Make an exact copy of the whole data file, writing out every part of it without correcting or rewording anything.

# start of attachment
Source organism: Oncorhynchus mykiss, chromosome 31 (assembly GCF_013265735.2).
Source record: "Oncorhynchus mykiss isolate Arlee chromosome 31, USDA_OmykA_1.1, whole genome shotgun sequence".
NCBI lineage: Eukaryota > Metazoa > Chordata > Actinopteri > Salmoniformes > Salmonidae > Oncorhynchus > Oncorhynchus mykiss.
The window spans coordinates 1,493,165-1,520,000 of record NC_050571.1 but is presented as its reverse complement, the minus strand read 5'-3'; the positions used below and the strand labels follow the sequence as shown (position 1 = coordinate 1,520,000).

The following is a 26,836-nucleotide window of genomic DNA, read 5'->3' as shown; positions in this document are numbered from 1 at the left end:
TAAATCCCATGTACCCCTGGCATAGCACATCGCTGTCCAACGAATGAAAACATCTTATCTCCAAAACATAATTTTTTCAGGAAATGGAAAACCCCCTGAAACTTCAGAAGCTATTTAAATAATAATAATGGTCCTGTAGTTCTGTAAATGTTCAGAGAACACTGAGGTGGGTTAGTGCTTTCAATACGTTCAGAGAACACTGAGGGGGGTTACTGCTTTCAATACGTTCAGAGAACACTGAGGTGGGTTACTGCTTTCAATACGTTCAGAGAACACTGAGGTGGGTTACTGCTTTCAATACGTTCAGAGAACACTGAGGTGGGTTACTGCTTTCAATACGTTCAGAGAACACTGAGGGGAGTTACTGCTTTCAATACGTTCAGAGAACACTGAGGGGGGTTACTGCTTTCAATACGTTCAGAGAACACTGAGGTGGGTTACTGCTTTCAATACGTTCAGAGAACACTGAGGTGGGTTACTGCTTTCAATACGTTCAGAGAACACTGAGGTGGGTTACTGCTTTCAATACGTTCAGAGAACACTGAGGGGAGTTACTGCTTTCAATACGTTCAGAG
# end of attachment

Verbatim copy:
Source organism: Oncorhynchus mykiss, chromosome 31 (assembly GCF_013265735.2).
Source record: "Oncorhynchus mykiss isolate Arlee chromosome 31, USDA_OmykA_1.1, whole genome shotgun sequence".
NCBI lineage: Eukaryota > Metazoa > Chordata > Actinopteri > Salmoniformes > Salmonidae > Oncorhynchus > Oncorhynchus mykiss.
The window spans coordinates 1,493,165-1,520,000 of record NC_050571.1 but is presented as its reverse complement, the minus strand read 5'-3'; the positions used below and the strand labels follow the sequence as shown (position 1 = coordinate 1,520,000).

The following is a 26,836-nucleotide window of genomic DNA, read 5'->3' as shown; positions in this document are numbered from 1 at the left end:
TAAATCCCATGTACCCCTGGCATAGCACATCGCTGTCCAACGAATGAAAACATCTTATCTCCAAAACATAATTTTTTCAGGAAATGGAAAACCCCCTGAAACTTCAGAAGCTATTTAAATAATAATAATGGTCCTGTAGTTCTGTAAATGTTCAGAGAACACTGAGGTGGGTTAGTGCTTTCAATACGTTCAGAGAACACTGAGGGGGGTTACTGCTTTCAATACGTTCAGAGAACACTGAGGTGGGTTACTGCTTTCAATACGTTCAGAGAACACTGAGGTGGGTTACTGCTTTCAATACGTTCAGAGAACACTGAGGTGGGTTACTGCTTTCAATACGTTCAGAGAACACTGAGGGGAGTTACTGCTTTCAATACGTTCAGAGAACACTGAGGGGGGTTACTGCTTTCAATACGTTCAGAGAACACTGAGGTGGGTTACTGCTTTCAATACGTTCAGAGAACACTGAGGTGGGTTACTGCTTTCAATACGTTCAGAGAACACTGAGGTGGGTTACTGCTTTCAATACGTTCAGAGAACACTGAGGGGAGTTACTGCTTTCAATACGTTCAGAG